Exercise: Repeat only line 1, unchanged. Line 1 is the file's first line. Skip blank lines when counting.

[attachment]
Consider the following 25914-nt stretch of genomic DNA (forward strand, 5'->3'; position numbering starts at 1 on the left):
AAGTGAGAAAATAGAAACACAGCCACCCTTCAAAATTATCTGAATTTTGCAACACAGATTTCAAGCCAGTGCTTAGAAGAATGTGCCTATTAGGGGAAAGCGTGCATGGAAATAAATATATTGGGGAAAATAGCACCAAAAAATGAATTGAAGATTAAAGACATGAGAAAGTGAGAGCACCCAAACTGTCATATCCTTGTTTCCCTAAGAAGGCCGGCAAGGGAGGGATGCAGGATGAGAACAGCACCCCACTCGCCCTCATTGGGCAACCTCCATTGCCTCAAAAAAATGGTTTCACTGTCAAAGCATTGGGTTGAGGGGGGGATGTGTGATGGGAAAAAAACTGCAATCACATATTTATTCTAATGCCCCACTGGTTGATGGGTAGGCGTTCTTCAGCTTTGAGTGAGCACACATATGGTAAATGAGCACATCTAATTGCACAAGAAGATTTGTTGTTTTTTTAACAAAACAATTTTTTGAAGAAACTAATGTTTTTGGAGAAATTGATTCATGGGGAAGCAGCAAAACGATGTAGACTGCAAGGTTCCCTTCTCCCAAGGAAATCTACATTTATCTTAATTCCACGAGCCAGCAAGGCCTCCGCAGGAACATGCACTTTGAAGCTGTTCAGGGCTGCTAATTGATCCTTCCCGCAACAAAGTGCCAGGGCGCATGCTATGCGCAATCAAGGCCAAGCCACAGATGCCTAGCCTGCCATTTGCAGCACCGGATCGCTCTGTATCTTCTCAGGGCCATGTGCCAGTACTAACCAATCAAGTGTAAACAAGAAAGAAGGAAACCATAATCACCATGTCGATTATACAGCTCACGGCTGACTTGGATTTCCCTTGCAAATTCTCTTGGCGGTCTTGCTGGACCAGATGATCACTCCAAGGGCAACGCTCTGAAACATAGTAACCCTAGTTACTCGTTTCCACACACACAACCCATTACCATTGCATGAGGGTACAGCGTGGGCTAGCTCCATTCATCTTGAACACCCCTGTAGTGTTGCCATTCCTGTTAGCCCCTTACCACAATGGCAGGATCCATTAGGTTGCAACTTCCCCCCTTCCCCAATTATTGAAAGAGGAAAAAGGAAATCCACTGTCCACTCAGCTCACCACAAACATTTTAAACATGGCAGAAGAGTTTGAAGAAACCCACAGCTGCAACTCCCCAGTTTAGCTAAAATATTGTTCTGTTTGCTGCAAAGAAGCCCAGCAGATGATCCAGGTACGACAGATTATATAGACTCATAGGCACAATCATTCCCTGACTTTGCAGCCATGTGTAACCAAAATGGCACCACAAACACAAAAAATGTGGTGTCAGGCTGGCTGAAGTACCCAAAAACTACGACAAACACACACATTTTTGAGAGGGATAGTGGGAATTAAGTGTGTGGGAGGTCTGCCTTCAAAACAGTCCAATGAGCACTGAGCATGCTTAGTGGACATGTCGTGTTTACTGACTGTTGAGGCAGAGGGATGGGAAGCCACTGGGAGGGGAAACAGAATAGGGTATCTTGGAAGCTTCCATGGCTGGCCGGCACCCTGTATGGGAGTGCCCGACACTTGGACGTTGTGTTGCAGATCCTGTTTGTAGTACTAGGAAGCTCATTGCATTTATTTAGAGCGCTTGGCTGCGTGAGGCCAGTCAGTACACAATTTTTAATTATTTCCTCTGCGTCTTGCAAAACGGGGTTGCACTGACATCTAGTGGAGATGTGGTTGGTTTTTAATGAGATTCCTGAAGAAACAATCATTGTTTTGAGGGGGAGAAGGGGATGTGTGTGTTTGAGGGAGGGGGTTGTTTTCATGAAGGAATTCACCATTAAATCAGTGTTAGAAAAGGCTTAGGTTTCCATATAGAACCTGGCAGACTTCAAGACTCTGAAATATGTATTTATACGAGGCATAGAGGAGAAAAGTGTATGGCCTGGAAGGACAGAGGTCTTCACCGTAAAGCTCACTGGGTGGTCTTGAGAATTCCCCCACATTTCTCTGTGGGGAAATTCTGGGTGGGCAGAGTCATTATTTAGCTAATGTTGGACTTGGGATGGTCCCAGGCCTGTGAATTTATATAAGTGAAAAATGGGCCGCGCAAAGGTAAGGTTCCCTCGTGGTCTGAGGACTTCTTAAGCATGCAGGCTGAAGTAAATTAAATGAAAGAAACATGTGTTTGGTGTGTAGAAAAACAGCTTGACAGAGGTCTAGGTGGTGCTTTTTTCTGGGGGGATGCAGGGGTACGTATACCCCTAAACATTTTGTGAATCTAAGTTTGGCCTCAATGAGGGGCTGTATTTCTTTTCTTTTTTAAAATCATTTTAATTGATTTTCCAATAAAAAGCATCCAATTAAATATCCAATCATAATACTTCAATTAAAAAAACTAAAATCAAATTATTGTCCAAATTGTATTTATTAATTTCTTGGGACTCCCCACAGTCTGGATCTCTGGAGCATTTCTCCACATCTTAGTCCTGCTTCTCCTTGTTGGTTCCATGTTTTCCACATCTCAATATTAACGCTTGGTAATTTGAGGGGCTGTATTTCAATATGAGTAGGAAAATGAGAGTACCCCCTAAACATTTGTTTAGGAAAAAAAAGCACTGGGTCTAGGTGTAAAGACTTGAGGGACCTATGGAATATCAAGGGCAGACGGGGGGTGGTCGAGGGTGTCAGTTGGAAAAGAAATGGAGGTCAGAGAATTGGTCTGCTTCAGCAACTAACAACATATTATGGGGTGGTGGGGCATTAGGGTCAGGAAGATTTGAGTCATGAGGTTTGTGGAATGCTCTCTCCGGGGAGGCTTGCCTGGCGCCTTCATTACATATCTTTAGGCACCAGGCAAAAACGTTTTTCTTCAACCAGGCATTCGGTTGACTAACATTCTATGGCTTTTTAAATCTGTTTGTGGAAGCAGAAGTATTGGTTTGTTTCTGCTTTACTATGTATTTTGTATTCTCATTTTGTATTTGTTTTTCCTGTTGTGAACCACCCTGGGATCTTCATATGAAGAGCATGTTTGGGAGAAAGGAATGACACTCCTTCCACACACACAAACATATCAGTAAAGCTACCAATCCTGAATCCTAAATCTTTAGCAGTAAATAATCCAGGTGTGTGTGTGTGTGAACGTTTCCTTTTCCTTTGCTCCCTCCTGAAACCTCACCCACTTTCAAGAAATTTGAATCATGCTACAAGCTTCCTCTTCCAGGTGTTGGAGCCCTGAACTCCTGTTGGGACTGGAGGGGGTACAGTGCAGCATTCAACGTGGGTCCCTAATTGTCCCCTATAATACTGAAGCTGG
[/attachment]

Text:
Consider the following 25914-nt stretch of genomic DNA (forward strand, 5'->3'; position numbering starts at 1 on the left):